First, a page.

BRIAN: Is it true that people can’t even carry ballpoint pens into the Supreme Court?

RONNELL ANDERSON JONES: It was true for a very long time. In the late 1990s, when I was working in my first years at the appellate firm in DC that I worked for, no pens were allowed. And also at the time, the court had agreed to release transcripts of what happened. But it wouldn’t name the speaker from the bench. It would just say the Court, colon, and then some words that a particular justice had said. And so in order to be able to report, even to our own clients, as the junior-most person on the team, I was assigned to justices whose questions I essentially had to memorize so that later we could map that onto the transcript.

They’ve now moved to a place where transcripts are released the same day and where transcripts make reference to the specific questioner. Now audio is released only at the end of argument week, so long after the news cycle is passed or anyone’s interested in using them. So we can see that the Court is super protective of this realm and really very uncomfortable about moving toward additional transparency.

BRIAN: What about when you were on the other side of the bench? You clerked for Justice Sandra Day O’Connor. Were you on board with this, what some might call secrecy, at the time? Did you see some reason or rationale for it?

RONNELL ANDERSON JONES: When I was inside the Court as a law clerk, I could see the tensions that the justices themselves felt. They did not want to become seen as people who were involved in petty politics, that they were a part of the 24-hour news cycle. They didn’t want to be seen as the functional equivalent of a member of Congress or a member of the Executive Branch.

And their suggestion is that it would be better that they be seen as sort of an almost faceless institution. It’s not important who the justices are, because the work that they’re doing is more oracular. They’re in it for the long game. And they’re not making political decisions.

BRIAN: Yet they depend on the other branches to actually implement their decisions.

RONNELL ANDERSON JONES: Sure. The famous line here– it’s from Hamilton, who a law scholar has to always cite this year. This is important. But Hamilton famously stated this, that the judiciary, from the very nature of its functions, would always be what he called the least dangerous branch. Because the executive has the sword, he said. And the legislature has the purse. But the judiciary has nothing.

I think that the justices, in all of their cases, signal to us their otherness, in part because judicial review, the very task that they engage in, the task of assessing the constitutionality of the behaviors of these other two branches, the elected branches of government, this concept of judicial review is a concept that is largely of the Court’s own construction. They, themselves, made it up in the watershed case of Marbury versus Madison.

And that’s a very sensitive, precarious position for the Supreme Court to be in. Because all it has to back that is its own legitimacy. And so they’re very, very keen to be thought of as different, not just some other political branch. That would be very damaging to their goodwill.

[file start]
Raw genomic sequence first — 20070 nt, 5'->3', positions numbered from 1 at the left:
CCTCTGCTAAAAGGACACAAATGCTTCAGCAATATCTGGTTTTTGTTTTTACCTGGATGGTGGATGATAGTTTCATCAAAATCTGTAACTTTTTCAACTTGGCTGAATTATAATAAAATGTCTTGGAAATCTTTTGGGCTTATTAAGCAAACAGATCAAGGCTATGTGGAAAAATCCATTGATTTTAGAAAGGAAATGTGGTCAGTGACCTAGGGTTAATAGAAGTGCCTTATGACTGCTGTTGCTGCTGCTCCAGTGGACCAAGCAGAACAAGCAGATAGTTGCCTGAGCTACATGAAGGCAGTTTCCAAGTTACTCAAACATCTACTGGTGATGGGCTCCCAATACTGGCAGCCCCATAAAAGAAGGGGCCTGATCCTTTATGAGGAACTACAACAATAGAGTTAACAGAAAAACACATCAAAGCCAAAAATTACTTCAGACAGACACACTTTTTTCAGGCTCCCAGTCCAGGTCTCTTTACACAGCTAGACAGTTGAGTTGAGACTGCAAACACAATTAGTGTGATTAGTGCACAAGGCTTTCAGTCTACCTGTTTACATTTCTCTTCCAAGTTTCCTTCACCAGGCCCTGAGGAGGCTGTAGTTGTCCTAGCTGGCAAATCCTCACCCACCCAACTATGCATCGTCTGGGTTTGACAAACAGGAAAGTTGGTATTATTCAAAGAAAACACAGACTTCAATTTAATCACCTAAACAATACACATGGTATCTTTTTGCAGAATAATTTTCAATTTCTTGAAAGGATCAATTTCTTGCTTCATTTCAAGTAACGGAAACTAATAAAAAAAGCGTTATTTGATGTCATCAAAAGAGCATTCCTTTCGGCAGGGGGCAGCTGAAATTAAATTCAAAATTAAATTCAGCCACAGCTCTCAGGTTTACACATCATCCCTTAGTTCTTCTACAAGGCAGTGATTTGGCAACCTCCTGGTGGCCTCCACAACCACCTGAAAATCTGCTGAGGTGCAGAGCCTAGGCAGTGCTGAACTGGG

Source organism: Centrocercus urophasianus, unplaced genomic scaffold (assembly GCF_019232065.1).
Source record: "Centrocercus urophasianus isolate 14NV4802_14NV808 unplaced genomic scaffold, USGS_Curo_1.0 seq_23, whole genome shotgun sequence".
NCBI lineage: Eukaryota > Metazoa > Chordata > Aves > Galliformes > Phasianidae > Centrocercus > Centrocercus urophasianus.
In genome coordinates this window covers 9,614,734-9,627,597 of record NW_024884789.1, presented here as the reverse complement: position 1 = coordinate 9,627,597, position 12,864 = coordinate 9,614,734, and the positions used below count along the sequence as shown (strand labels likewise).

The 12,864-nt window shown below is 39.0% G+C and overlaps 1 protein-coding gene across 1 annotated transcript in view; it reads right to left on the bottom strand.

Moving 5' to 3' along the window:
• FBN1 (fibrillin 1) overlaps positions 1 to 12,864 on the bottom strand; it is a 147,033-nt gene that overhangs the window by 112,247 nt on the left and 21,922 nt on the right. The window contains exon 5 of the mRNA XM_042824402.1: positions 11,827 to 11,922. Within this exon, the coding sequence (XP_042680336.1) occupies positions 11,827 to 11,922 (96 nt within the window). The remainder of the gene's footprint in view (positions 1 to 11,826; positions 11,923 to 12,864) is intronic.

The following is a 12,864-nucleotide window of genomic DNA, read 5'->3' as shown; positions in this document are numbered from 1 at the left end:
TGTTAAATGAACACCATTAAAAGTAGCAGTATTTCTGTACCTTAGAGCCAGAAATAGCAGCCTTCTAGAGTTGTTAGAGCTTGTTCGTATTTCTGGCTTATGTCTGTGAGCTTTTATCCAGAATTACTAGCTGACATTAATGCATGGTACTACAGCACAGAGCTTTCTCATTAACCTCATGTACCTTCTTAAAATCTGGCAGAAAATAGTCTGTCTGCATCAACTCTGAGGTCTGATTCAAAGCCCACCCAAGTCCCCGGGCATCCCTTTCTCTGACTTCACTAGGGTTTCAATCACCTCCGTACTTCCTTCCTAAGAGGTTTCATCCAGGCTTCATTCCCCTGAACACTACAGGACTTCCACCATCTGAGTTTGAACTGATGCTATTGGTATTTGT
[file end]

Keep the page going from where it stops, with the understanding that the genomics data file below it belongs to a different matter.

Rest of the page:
BRIAN: And what of the transparency question? Just how far would you go? I get it. You advocate ballpoint pens in the Supreme Court. But how much farther would you go?

RONNELL ANDERSON JONES: Yes. I affirmatively am willing to side on the side of there being pens in the courtroom, yes. I think cameras would be an appropriate move. Our neighbors to the north in Canada have had cameras at their Supreme Court for a number of years. And there are cameras in the courts in all 50 states.

And those experiences and the experiences of other organized democracies across the world suggest that what happens is that there is this initial period of time in which people get used to the presence of cameras. And then they sort of forget that they’re there. And they ignore them. And then the primary audience is the sorts of people who sit around watching C-SPAN. It’s lawyers who want to get better at oral argument and law students and scholars and policy wonks.

And in a few big cases, right, the Brown versus Board of Educations and the Obergefell kinds of cases, maybe we’d all watch. And I think we would get a greater appreciation for how hard the case was, right? A better understanding that the court isn’t just simplistically doing what the headlines suggest, which is that it’s just taking a nose count of who would like gay people to be able to get married and who wouldn’t, but rather engaging in really complex legal inquiries about constitutional precedent and the role of the Constitution in our lives.

Now occasionally, what might happen, I think, if there were cameras, is that one of the justices might do something goofy or make a gaffe. And that would show up on the nightly comedy shows or it would go viral online. And the justices have indicated repeatedly that they are really concerned about that.

BRIAN: OK, RonNell. I’m going to put you on the witness stand now. Is the court really more insulated from politics than the other branches of government? Or do they just do a better job of hiding that because of these practices that you just talked about?

RONNELL ANDERSON JONES:  I actually think they are more insulated from politics than the other branches 90% of the time. And that’s the real tragedy of the lack of transparency at the Court. Because in my experience as a law clerk and certainly as a follower of the Court and a commentator on the Court in more recent years, is that a large number of cases at the Supreme Court are decided 9-0 or 7 to 2 or 6 to 3 on non-ideological divisions.